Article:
Oakland/Melrose, Alameda County
East Bay Loop area, San Francisco Bay Area region
Melrose Branch Library
Four branch libraries in Oakland were constructed between 1916 and 1918, the result of a 1914 Carnegie grant of $140,000 obtained specifically for branch libraries by Oakland's city librarian Charles S. Greene. Oakland pioneered branch libraries, opening branch reading rooms as early as 1878, and later emphasizing neighborhood branches. Greene's branch request matched Andrew Carnegie's philosophy wherein more recent grants focused on small towns and on branches in metropolitan areas to bring books closer to the people where they lived. However, controversy surrounded the attempt to allocate the four sites evenly between established working class neighborhoods and newer middle class neighborhoods east of Lake Merritt. Today three serve as libraries, all of which have been retrofitted and restored.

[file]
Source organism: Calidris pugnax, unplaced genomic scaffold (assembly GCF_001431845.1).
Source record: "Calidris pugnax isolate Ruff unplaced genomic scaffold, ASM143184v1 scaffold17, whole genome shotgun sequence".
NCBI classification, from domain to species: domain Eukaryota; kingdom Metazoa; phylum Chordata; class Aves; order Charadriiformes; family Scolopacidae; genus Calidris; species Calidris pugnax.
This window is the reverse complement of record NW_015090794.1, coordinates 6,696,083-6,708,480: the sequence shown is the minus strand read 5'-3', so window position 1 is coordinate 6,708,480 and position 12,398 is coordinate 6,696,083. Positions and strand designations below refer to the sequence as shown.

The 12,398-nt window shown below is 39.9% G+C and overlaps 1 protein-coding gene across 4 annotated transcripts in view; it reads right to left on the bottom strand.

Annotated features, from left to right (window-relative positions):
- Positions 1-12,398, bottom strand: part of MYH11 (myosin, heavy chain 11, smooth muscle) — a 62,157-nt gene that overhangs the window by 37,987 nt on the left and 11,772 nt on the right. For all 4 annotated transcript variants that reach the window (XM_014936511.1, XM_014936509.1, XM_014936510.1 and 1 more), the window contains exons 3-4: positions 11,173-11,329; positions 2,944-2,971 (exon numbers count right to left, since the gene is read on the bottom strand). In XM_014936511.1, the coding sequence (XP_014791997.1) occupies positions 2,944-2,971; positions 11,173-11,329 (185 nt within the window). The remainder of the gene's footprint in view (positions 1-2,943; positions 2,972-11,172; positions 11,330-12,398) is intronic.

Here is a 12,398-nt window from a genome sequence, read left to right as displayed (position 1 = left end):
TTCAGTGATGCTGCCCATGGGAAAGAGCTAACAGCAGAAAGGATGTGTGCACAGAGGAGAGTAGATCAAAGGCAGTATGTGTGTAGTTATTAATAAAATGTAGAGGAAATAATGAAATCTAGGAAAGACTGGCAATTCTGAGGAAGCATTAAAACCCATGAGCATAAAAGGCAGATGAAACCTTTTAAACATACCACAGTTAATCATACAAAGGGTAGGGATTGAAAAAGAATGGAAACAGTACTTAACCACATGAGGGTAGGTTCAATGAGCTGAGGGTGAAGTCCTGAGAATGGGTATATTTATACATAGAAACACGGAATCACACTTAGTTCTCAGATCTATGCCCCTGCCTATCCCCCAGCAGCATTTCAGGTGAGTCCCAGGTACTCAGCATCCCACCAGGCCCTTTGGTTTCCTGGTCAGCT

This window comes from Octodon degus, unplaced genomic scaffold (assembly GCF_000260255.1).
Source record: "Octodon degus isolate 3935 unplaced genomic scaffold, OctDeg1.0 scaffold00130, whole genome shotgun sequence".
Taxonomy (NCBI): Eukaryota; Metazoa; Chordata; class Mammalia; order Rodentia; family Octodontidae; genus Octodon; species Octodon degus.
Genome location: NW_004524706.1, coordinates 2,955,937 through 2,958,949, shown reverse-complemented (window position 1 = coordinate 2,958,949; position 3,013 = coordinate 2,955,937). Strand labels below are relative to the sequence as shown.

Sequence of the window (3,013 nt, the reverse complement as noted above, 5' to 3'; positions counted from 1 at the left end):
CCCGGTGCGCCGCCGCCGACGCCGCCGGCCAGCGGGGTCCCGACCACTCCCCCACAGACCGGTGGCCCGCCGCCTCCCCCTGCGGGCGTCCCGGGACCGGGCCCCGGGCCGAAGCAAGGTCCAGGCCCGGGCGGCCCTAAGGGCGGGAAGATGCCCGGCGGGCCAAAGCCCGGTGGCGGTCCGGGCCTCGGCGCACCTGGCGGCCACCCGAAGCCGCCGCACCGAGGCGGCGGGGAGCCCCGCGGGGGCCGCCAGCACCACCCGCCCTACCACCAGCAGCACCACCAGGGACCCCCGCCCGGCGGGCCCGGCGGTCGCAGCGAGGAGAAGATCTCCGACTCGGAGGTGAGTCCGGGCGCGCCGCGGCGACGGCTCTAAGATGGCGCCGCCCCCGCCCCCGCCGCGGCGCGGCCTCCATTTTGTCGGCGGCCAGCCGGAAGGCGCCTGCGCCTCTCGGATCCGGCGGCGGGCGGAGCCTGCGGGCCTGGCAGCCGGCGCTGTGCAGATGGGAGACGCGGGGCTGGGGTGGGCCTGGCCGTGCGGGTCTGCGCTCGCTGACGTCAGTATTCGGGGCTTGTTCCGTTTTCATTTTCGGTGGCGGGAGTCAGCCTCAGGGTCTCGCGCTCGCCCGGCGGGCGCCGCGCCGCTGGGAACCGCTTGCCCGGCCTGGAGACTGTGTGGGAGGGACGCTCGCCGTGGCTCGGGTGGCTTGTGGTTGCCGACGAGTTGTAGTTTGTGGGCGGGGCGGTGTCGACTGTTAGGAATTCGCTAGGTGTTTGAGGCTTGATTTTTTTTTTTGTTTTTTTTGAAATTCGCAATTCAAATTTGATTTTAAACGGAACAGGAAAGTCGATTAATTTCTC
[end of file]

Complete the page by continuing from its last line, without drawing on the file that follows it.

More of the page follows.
Because of the early donation of land, Melrose construction was able to begin before the war, and with $35,000 the practiced Carnegie architect William H. Weeks was able to plan a larger building with more amenities, such as the marble lined foyer, than was possible by the time the other three branches were constructed. The site of the Melrose branch, at the intersection of Foothill Blvd., 48th Avenue, and Fremont Way is a wedge-shaped lot. The Classical Revival building is in the form of two rectangles set at angles with a generous rotunda between. Because it was thought to be the most fireproof of the Oakland branches, and because of its location near a high school and use by young people, Melrose was the recipient of the Gibson collection of books and a generous endowment.